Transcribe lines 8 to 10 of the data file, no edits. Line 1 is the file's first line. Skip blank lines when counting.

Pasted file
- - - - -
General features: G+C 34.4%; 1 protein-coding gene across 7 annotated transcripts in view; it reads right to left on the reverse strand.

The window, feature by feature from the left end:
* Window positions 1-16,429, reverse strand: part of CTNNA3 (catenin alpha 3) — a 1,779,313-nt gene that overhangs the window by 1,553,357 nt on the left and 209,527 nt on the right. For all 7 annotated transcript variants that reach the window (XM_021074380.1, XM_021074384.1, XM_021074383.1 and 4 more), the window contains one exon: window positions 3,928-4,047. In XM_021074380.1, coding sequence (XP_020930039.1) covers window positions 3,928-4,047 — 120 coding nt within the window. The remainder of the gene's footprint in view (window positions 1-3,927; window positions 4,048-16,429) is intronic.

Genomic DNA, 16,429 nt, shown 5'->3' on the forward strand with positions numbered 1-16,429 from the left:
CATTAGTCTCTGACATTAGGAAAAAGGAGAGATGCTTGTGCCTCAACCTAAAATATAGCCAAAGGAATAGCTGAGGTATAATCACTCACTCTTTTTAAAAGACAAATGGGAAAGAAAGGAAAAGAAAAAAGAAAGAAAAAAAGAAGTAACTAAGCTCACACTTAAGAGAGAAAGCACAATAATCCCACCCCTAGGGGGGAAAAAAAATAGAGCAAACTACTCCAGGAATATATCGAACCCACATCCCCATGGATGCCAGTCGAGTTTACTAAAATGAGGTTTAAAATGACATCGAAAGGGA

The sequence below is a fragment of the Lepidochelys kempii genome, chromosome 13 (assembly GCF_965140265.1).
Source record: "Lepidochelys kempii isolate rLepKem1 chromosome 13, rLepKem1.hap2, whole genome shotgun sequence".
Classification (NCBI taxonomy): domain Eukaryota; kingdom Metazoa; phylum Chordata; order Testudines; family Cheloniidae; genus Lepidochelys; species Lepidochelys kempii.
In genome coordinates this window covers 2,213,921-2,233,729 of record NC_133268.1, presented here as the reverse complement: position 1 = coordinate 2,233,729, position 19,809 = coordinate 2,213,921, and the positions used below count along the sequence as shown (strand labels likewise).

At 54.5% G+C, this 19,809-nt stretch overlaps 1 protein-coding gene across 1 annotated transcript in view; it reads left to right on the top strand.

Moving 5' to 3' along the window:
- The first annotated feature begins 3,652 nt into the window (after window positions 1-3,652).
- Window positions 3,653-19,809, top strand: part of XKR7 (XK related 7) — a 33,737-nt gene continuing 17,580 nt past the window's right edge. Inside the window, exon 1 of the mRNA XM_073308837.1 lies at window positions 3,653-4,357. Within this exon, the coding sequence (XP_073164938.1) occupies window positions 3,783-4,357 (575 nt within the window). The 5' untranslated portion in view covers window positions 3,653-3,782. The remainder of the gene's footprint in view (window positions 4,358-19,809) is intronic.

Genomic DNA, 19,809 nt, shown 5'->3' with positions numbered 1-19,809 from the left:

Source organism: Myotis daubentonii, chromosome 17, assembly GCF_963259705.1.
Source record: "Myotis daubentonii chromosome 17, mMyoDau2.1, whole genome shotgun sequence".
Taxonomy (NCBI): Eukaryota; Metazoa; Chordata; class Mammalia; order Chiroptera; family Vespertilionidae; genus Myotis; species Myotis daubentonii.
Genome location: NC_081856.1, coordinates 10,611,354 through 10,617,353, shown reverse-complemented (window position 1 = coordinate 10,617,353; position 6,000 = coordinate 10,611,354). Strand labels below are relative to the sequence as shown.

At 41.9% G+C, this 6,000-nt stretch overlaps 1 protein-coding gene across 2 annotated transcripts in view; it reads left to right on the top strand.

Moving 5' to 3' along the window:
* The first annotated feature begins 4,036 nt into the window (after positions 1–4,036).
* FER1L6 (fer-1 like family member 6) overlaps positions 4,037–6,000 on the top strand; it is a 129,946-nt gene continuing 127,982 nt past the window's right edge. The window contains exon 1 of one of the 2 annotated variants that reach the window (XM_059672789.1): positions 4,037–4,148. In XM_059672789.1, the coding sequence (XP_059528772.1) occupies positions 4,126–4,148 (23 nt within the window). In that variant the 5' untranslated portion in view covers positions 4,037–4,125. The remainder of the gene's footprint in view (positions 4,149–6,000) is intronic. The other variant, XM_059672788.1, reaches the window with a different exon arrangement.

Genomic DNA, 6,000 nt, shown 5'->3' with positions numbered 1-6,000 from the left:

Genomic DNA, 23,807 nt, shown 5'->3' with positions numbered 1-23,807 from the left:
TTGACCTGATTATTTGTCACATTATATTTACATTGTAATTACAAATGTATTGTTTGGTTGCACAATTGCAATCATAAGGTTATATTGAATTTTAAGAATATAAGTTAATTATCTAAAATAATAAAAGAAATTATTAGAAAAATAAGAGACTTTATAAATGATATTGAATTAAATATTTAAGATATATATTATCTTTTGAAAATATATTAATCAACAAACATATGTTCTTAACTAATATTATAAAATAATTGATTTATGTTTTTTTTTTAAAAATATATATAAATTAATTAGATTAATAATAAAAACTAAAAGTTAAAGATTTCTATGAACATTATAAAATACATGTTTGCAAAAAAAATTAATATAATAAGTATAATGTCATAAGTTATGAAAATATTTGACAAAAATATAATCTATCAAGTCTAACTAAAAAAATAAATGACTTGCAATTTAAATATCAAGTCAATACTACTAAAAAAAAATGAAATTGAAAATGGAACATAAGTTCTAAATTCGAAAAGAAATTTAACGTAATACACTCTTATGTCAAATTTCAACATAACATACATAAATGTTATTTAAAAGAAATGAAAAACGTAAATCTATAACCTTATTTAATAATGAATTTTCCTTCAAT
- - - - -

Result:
Classification (NCBI taxonomy): domain Eukaryota; kingdom Metazoa; phylum Chordata; order Testudines; family Cheloniidae; genus Lepidochelys; species Lepidochelys kempii.
In genome coordinates this window covers 2,213,921-2,233,729 of record NC_133268.1, presented here as the reverse complement: position 1 = coordinate 2,233,729, position 19,809 = coordinate 2,213,921, and the positions used below count along the sequence as shown (strand labels likewise).

At 54.5% G+C, this 19,809-nt stretch overlaps 1 protein-coding gene across 1 annotated transcript in view; it reads left to right on the top strand.